Question: I have a very serious illness that no one has ever heard of and I find it extremely devastating and lonely. What can someone like me, in my position do?  I’ve struggled with this for over 30 years and this is impossibly frustrating and miserable. You have no idea. Do you have any advice for dealing with this?

Answer: Many of life’s challenges are impossibly hard and painful. Many of these problems have no answers, solutions or remedies. They are painful and they are going to stay painful for a long time. In this situation, with no escape available, your options are limited. You have control over very little.  For the most part, all you can do, is work on choosing your attitude and mindset inside the challenge. Vivian Greene said it best, “Life isn’t about waiting for the storm to pass…It’s about learning to dance in the rain.”

Here are 8 suggestions to help you dance in the rain (and find joy and peace) despite an impossibly hard challenge:

  1. Buddha said, “It is your resistance to “what is” that causes your suffering.” It is your wishing and wanting things to be different than they are, that is the real cause of your pain. You have created (and attached your happiness to) expectations about how your life should look or feel. The problem is life rarely meets our expectations, and most often takes you in a direction you never saw coming. So, now that you are here, how much time and energy are you going to waste wishing you were somewhere else?  All this time and energy is wasted and painful. You will suffer less if you stop resisting and choose to accept this path as the right one for you.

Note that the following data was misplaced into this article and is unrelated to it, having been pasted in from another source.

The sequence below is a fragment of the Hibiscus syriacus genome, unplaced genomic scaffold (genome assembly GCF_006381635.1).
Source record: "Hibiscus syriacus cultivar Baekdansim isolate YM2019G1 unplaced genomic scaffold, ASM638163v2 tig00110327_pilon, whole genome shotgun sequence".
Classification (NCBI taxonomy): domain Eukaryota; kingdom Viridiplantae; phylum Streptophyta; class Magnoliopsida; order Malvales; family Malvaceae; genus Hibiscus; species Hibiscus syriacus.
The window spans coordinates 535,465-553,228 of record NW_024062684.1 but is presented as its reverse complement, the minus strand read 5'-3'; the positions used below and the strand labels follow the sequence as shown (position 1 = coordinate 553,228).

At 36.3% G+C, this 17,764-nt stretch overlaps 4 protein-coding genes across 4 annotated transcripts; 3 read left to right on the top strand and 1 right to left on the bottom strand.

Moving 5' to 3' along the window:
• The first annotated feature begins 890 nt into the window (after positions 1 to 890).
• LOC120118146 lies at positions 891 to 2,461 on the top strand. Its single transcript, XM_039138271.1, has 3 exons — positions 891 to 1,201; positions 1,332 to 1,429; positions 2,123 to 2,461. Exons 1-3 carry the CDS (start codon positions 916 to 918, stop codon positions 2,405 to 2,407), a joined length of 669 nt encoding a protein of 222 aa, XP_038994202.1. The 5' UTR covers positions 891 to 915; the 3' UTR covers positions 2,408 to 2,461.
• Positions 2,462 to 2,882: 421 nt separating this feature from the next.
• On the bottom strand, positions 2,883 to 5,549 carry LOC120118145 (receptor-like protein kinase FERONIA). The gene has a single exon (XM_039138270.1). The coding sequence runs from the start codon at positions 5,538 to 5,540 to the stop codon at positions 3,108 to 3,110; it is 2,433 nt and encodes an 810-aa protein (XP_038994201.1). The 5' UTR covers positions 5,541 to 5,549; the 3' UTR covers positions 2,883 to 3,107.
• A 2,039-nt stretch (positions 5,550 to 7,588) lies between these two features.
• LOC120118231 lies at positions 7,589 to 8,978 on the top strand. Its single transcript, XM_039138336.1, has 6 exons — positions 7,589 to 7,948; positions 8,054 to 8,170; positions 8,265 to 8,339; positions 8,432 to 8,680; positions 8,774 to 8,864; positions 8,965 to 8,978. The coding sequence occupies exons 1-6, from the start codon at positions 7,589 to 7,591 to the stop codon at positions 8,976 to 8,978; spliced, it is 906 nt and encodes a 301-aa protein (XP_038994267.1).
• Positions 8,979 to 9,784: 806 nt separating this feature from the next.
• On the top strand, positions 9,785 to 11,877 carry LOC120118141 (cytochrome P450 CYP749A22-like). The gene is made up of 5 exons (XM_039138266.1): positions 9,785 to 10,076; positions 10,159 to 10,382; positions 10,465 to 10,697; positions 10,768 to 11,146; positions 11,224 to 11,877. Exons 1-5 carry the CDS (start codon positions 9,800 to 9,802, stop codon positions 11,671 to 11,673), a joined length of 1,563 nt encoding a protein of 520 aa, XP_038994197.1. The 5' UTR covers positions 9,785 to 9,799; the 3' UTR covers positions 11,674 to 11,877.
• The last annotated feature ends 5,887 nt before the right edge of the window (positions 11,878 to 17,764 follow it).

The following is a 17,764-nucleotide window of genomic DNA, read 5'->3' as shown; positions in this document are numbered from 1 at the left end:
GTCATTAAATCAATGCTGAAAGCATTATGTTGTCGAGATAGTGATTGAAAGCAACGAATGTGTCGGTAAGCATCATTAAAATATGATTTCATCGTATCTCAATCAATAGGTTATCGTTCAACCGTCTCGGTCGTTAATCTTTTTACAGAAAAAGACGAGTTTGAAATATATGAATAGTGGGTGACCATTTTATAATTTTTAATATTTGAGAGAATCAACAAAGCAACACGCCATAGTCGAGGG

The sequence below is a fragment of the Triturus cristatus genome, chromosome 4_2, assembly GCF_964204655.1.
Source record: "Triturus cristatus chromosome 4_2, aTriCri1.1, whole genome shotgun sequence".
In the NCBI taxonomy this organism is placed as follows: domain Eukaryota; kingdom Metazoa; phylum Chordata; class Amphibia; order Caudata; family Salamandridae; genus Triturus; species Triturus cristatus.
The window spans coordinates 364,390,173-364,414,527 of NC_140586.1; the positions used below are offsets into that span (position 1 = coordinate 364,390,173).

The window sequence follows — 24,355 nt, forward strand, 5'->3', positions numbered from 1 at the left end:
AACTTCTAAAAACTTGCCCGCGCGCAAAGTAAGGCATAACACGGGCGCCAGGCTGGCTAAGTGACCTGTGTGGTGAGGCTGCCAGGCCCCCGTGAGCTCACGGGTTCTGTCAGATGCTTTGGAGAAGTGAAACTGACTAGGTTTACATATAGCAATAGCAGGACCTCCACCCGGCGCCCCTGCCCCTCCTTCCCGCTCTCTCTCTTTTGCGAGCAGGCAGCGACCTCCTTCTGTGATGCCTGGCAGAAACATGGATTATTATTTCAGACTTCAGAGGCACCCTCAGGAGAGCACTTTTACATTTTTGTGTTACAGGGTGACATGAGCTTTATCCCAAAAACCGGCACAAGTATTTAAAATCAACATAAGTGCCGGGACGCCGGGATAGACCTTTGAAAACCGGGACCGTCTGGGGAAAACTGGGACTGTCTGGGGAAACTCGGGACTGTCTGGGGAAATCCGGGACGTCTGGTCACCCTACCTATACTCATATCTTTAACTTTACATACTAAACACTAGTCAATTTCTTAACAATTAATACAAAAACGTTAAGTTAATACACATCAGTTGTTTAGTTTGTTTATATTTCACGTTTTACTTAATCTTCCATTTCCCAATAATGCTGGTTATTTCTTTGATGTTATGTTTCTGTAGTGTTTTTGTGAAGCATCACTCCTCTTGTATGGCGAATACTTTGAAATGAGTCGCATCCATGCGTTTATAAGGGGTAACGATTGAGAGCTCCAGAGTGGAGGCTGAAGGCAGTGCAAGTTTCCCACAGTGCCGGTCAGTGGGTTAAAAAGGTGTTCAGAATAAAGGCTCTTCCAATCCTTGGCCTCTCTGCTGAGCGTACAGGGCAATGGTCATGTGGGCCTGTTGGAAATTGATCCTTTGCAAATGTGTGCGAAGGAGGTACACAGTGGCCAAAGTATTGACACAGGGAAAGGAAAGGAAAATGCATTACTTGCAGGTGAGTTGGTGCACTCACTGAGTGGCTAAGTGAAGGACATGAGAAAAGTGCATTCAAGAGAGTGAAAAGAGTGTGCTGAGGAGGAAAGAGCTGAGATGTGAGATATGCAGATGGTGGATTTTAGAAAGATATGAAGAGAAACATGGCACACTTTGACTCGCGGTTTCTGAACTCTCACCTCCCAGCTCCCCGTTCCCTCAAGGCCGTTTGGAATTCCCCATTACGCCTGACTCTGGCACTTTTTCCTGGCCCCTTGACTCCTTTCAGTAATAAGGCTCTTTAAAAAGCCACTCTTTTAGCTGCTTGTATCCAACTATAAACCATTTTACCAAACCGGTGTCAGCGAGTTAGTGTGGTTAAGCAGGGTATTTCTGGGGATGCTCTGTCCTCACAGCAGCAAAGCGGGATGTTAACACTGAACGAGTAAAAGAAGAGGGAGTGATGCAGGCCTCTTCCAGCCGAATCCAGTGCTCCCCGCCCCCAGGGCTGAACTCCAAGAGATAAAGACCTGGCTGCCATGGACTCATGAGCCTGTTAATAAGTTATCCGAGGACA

2. Trust there is order in the universe and purpose and meaning in all things. Choose to see the universe as a wise teacher, who knows what it’s doing, and whose ultimate objective is always to serve you and your growth. This would mean every experience you have is here to facilitate learning and make you smarter, stronger, wiser or more loving. This means things don’t happen to you – they happen for you.I know, during times of intense suffering, it is difficult to believe your misery is here for a positive purpose. (And I cannot prove to you this idea is truth – though you can’t prove it’s not truth either.) But I do know from personal experience, that choosing to trust there is a positive reason, a painful experience is here, does make me suffer less.

    I first learned this from reading about Viktor Frankl, who during intense suffering in the concentration camps of World War II, found if he chose to believe there was meaning in his suffering (that it was here for a reason) he not only suffered less, but also felt motivated to rise and get through the suffering in the best possible way. He said “Suffering ceases to be suffering [at the same level] the moment it finds meaning.”